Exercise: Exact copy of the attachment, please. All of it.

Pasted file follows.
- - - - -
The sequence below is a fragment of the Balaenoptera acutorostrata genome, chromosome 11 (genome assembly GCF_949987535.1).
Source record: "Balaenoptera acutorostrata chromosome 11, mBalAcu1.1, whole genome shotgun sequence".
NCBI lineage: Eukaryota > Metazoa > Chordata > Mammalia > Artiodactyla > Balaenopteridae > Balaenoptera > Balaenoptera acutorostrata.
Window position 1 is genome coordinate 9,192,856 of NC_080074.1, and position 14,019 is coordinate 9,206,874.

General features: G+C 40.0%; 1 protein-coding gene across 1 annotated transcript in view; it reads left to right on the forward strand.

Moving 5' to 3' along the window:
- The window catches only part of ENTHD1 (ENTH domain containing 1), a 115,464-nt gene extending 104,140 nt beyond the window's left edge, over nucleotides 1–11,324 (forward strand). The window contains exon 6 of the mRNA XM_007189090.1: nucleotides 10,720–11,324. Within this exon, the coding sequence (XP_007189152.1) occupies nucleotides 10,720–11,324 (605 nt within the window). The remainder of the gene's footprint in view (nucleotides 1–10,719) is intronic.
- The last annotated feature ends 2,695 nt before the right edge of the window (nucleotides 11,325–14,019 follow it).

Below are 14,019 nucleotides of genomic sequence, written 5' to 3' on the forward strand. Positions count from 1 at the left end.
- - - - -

The sequence below is a fragment of the Balaenoptera acutorostrata genome, chromosome 11 (genome assembly GCF_949987535.1).
Source record: "Balaenoptera acutorostrata chromosome 11, mBalAcu1.1, whole genome shotgun sequence".
NCBI lineage: Eukaryota > Metazoa > Chordata > Mammalia > Artiodactyla > Balaenopteridae > Balaenoptera > Balaenoptera acutorostrata.
Window position 1 is genome coordinate 9,192,856 of NC_080074.1, and position 14,019 is coordinate 9,206,874.

General features: G+C 40.0%; 1 protein-coding gene across 1 annotated transcript in view; it reads left to right on the forward strand.

Moving 5' to 3' along the window:
- The window catches only part of ENTHD1 (ENTH domain containing 1), a 115,464-nt gene extending 104,140 nt beyond the window's left edge, over nucleotides 1–11,324 (forward strand). The window contains exon 6 of the mRNA XM_007189090.1: nucleotides 10,720–11,324. Within this exon, the coding sequence (XP_007189152.1) occupies nucleotides 10,720–11,324 (605 nt within the window). The remainder of the gene's footprint in view (nucleotides 1–10,719) is intronic.
- The last annotated feature ends 2,695 nt before the right edge of the window (nucleotides 11,325–14,019 follow it).

Below are 14,019 nucleotides of genomic sequence, written 5' to 3' on the forward strand. Positions count from 1 at the left end.